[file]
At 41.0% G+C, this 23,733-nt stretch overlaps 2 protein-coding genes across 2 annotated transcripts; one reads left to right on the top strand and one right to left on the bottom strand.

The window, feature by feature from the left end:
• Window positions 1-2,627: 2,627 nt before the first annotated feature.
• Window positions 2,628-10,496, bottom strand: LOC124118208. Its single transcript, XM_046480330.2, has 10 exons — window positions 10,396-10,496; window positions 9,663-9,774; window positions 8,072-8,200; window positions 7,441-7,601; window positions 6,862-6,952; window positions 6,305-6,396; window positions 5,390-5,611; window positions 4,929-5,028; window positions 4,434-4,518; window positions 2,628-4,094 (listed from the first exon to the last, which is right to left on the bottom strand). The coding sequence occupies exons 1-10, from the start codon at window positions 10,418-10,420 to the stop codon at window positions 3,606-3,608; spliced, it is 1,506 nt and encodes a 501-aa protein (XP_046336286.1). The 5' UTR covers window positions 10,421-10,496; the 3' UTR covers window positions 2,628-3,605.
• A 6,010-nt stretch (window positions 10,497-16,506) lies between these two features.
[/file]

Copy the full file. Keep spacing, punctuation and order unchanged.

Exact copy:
At 41.0% G+C, this 23,733-nt stretch overlaps 2 protein-coding genes across 2 annotated transcripts; one reads left to right on the top strand and one right to left on the bottom strand.

The window, feature by feature from the left end:
• Window positions 1-2,627: 2,627 nt before the first annotated feature.
• Window positions 2,628-10,496, bottom strand: LOC124118208. Its single transcript, XM_046480330.2, has 10 exons — window positions 10,396-10,496; window positions 9,663-9,774; window positions 8,072-8,200; window positions 7,441-7,601; window positions 6,862-6,952; window positions 6,305-6,396; window positions 5,390-5,611; window positions 4,929-5,028; window positions 4,434-4,518; window positions 2,628-4,094 (listed from the first exon to the last, which is right to left on the bottom strand). The coding sequence occupies exons 1-10, from the start codon at window positions 10,418-10,420 to the stop codon at window positions 3,606-3,608; spliced, it is 1,506 nt and encodes a 501-aa protein (XP_046336286.1). The 5' UTR covers window positions 10,421-10,496; the 3' UTR covers window positions 2,628-3,605.
• A 6,010-nt stretch (window positions 10,497-16,506) lies between these two features.